Critics’ Picks

A New Dawn, 2019, acrylic, glass, and laquer on wood, 60 x 48".

A New Dawn, 2019, acrylic, glass, and laquer on wood, 60 x 48".


Julio Rondo

Galerie Andreas Binder
Knöbelstrasse 27
November 8, 2019–February 1, 2020

In case Josef Albers’ 1963 manual Interaction of Color didn’t sufficiently spell out its primary lesson—that colors exist only as relations to each other—the Spanish-born, Germany-based artist Julio Rondo has made things explicit. Through this presentation of glass paintings, a medium he has utilized since the 1980s, Rondo puts the very tectonics of stroke and chroma on display. The artist has constructed each work by enclosing a painted wood surface in a glass case, its own reverse side already treated with acrylic. In All The Way (all works cited 2019), for example, a background eggshell blue on the wooden support peeks through more insistent coatings of red and orange on the glass; to the left, dark blue a cheery turquoise. If early modern painting alighted upon repoussoir as a perspectival stratagem, Rondo pulls the curtain back all the way to apodicticity. Each stroke and layer is so deliberate that when viewed as a grouping, the works turn from the didactic toward the pedantic in a nearly ludic chorus of overly composed abstractions.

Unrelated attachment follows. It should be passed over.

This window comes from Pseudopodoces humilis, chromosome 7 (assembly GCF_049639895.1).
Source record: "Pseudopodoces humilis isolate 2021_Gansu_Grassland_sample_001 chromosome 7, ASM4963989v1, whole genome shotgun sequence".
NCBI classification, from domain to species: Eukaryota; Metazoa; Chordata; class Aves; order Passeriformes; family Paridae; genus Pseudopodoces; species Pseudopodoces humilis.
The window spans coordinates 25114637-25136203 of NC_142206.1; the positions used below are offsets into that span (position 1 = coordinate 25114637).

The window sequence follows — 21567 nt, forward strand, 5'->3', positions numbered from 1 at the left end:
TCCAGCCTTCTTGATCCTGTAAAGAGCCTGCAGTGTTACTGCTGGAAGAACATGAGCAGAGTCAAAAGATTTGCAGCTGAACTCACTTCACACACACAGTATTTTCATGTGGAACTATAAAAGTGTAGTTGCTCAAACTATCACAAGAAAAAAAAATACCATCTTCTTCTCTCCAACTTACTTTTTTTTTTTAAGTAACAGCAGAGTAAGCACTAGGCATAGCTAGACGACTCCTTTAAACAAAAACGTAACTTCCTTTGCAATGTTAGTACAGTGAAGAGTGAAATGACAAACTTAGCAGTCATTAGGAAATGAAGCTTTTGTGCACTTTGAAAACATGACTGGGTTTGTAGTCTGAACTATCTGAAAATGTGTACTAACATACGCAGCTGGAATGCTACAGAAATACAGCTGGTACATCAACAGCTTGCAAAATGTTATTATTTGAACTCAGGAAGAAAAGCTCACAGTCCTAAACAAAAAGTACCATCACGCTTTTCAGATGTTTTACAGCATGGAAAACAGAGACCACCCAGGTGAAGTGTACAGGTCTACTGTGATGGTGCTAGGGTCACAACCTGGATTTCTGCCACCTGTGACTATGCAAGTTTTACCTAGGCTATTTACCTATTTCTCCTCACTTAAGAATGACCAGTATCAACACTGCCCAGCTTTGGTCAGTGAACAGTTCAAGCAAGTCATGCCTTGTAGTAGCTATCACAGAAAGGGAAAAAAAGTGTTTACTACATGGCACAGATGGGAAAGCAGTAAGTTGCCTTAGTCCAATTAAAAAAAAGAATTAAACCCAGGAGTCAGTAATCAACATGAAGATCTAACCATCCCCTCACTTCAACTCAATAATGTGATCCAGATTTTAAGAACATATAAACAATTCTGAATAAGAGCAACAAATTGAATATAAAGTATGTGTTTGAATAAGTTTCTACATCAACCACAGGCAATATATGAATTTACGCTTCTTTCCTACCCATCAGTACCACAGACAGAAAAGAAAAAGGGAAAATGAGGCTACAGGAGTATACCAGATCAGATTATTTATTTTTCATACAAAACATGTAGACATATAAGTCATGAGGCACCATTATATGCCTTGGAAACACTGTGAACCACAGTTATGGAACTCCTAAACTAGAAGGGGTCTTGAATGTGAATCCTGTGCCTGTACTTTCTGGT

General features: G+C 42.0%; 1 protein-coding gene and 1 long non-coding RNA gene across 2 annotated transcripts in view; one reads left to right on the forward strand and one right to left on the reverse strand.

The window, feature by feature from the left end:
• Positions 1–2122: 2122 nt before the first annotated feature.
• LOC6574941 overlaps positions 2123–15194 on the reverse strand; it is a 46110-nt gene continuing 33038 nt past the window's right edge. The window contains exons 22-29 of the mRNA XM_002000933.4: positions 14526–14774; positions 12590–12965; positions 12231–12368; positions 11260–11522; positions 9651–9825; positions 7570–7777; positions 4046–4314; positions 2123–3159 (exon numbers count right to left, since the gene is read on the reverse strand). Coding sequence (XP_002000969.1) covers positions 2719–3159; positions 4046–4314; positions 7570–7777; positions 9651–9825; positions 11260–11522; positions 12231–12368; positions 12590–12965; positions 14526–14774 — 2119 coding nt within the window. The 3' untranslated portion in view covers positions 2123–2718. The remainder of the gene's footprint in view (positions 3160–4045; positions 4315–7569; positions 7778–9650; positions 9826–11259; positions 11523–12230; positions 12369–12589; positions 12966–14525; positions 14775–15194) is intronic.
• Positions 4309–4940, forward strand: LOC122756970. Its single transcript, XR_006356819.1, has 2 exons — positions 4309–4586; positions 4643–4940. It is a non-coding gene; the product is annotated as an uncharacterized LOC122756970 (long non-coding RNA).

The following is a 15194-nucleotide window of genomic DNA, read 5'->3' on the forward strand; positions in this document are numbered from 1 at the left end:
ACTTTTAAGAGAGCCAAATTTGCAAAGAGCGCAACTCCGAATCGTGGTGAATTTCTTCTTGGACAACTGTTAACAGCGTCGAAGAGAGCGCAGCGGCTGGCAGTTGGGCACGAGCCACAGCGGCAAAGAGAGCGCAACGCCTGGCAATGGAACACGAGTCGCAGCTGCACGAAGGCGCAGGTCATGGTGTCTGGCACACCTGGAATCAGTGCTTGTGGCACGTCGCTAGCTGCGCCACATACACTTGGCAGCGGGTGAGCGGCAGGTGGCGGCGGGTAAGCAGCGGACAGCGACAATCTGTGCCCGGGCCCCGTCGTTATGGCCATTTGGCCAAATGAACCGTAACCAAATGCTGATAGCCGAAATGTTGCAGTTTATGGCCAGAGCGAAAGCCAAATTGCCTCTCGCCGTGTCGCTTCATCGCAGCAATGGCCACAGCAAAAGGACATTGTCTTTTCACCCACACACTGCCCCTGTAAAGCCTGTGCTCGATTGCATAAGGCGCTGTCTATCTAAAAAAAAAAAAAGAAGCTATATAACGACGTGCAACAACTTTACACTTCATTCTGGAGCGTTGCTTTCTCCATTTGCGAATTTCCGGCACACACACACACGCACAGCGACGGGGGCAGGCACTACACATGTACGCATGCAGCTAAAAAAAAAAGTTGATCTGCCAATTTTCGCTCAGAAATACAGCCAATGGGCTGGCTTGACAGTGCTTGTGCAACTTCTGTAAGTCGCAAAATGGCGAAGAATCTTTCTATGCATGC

In reproduction, these paintings might seem to comprise layered strokes of paint, but when viewed in situ, the glass and its reflective sheen betray these objects’ sculptural origins. The fate of Judd’s specific object is not far away: following Rosalind Krauss’s observation that the very play of light sabotages Minimalism’s claim to self-sufficiency, Rondo, in playing off the textures between wood and glass, saves these works from becoming self-serious demonstrations. Acrylic snags on surfaces differently; physical inconsistencies catch the eye. Rondo frequently skews strokes to offset any insistent rectilinearity, although the more organic shapes in pieces like Neighborhood diminish his slick balancing act. After all, reverse glass-painting was no rationalized invention of postwar abstraction. In their revival of the technique, Munich’s own Blaue Reiter group understood it as a prelapsarian Bavarian folk practice, opposed to modernity’s severe instruction.